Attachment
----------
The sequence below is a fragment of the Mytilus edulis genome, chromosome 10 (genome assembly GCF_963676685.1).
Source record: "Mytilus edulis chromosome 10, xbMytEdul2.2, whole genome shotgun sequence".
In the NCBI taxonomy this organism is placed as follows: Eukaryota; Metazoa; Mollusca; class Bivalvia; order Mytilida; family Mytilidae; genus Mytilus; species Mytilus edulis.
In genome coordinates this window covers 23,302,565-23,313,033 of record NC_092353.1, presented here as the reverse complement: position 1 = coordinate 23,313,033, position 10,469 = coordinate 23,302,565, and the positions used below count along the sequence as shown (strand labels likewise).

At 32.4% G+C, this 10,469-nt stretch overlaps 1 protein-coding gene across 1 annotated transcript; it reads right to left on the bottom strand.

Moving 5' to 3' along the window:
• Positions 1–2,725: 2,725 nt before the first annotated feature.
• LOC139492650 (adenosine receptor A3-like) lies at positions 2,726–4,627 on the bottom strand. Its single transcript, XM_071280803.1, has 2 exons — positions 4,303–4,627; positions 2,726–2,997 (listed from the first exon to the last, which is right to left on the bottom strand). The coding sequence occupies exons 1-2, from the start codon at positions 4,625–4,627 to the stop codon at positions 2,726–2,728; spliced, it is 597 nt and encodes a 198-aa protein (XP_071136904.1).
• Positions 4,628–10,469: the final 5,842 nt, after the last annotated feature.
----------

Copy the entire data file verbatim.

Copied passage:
The sequence below is a fragment of the Mytilus edulis genome, chromosome 10 (genome assembly GCF_963676685.1).
Source record: "Mytilus edulis chromosome 10, xbMytEdul2.2, whole genome shotgun sequence".
In the NCBI taxonomy this organism is placed as follows: Eukaryota; Metazoa; Mollusca; class Bivalvia; order Mytilida; family Mytilidae; genus Mytilus; species Mytilus edulis.
In genome coordinates this window covers 23,302,565-23,313,033 of record NC_092353.1, presented here as the reverse complement: position 1 = coordinate 23,313,033, position 10,469 = coordinate 23,302,565, and the positions used below count along the sequence as shown (strand labels likewise).

At 32.4% G+C, this 10,469-nt stretch overlaps 1 protein-coding gene across 1 annotated transcript; it reads right to left on the bottom strand.

Moving 5' to 3' along the window:
• Positions 1–2,725: 2,725 nt before the first annotated feature.
• LOC139492650 (adenosine receptor A3-like) lies at positions 2,726–4,627 on the bottom strand. Its single transcript, XM_071280803.1, has 2 exons — positions 4,303–4,627; positions 2,726–2,997 (listed from the first exon to the last, which is right to left on the bottom strand). The coding sequence occupies exons 1-2, from the start codon at positions 4,625–4,627 to the stop codon at positions 2,726–2,728; spliced, it is 597 nt and encodes a 198-aa protein (XP_071136904.1).
• Positions 4,628–10,469: the final 5,842 nt, after the last annotated feature.